There’s a good feeling that comes with actually following through and completing something. Against all odds and despite massive amounts of self doubt, you execute. Whether or not it’s a side project or a new business, finishing is finishing.
“Done is better than perfect.” — Sheryl Sandberg, COO of Facebook
In this particular case, I’m reflecting on completing the first event in a series called Collide Events: Networking That Doesn’t Suck! This series is the first official offering from my new company called Collide, where we are building a future where ideas are shared and pursued freely.
It was amazing going from identifying a need (productive networking based around complementary skills and ideas) to receiving real life feedback from those who attended. Hearing from your audience makes things infinitely more tangible.
Whether the feedback is positive or negative (i.e. constructive), it fuels the process and makes everything worth it.
To give a little more context, I should probably go back and start from the beginning. This all began with a completely innovative and original approach to start a company: an idea for an app (hopefully you caught the sarcasm).
As a designer, I decided to validate this app idea by running a design sprint. In case you aren’t familiar with the process, it is definitely worth taking a closer look.
I had one clear goal for this sprint: to validate whether or not freelancers and entrepreneurs wanted to connect with others over shared ideas using complementary skills. When all was said and done, I had a fully-functional prototype that had been tested with potential users.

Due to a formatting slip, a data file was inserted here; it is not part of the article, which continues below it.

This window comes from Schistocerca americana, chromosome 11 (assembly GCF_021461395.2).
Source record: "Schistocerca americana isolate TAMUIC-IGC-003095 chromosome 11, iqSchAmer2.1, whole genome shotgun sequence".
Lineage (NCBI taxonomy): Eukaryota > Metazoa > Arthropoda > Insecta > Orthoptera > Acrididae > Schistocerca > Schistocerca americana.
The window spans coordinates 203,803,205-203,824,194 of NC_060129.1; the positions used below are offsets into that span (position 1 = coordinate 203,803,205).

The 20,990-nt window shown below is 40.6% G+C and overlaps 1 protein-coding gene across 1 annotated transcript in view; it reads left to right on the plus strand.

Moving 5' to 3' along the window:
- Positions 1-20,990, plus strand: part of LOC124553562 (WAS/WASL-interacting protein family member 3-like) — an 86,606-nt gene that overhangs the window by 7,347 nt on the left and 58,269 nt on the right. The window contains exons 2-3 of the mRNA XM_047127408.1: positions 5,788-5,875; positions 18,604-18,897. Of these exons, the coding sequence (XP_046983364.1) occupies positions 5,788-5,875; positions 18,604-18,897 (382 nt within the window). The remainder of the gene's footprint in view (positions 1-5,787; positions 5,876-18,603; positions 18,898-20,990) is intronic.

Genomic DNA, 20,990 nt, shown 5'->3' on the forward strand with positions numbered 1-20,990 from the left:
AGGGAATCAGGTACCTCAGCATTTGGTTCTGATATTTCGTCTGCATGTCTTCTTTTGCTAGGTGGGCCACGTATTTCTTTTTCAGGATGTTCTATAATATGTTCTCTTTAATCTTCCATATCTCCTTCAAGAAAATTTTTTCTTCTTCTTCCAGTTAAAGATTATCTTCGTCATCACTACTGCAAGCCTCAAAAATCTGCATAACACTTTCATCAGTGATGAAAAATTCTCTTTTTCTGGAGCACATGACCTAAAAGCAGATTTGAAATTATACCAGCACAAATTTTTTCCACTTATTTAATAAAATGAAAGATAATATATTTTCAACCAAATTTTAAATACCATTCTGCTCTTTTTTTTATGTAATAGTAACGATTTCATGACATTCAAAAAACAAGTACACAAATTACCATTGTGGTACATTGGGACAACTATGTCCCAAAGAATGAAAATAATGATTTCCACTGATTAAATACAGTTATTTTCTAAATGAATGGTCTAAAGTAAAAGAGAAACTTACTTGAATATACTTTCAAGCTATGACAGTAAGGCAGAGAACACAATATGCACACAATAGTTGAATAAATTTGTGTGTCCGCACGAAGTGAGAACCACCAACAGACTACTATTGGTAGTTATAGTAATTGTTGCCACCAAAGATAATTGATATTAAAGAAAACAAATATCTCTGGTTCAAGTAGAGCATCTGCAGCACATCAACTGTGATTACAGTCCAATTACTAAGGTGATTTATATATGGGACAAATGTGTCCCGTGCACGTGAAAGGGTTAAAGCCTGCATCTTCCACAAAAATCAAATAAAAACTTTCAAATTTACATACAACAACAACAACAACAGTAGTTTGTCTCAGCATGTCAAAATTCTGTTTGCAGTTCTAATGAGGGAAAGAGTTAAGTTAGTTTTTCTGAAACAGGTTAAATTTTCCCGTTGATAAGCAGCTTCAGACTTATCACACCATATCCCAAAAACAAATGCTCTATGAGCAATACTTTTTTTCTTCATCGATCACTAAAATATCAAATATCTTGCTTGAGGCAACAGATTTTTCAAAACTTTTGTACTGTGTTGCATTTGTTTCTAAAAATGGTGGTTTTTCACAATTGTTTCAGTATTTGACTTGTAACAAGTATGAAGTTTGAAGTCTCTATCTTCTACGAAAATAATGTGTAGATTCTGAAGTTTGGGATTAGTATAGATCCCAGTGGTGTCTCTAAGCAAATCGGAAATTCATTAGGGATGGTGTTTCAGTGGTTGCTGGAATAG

Since then, I’ve been continuing to update the prototype using feedback from new users. During this process, I came to the realization that many other entrepreneurs reach: I need a technical cofounder.
After starting my search using existing methods like LinkedIn, FounderDating, Facebook, Twitter, and word of mouth, I stumbled across another opportunity. Why not take the in-app experience and create in-person events? Not only would this attempt to solve my own problem, but others had to be in the same boat.
This was definitely an understatement. When I started putting together the format for Collide Events and running it by others in my coworking center, there was an overwhelming sense that this was an actual need.
In many cities, networking tends to turn into one of two scenarios:
- An endless sea of people and unlimited booze without focus. There may be people there with skills you need, but it’s a complete numbers game.
- Smaller Meetups with people who have the same skills and interests. This is a great way to make friends, but not very productive considering everyone has the same skill set.
I decided to try something different and allow people to submit ideas, skills needed, and skills they have in order to provide quality connections.
After putting this format together, launching during a strategic time (St. Louis Design Week), and sharing with people I thought would be interested, the turnout was great.
About 30–35 people from different backgrounds and working situations gave this new format a chance. This number may not sound that impressive in terms of a traditional networking event, but the Collide format promotes quality of connections over quantity.
At the first Collide Event, design students were able to talk with freelancers and agency owners to gain insight into the industry. Developers had the chance to share their projects with designers who could possible help them. People without ideas were able to draw inspiration from others and learn about different methods of pursuing an idea.
This first event was far from perfect. There were plenty of things that could have made it even more productive. Feedback from attendees is already coming in, and there are countless things to improve upon for the future.
But in this moment, thinking back to that night, I realize that done will ALWAYS be better than perfect.
If you are interested in learning more about Collide Events or the company behind them, checkout our website at www.collidewith.us or email us at email@example.com. You can also follow us on Facebook, Twitter, or Instagram for more updates.
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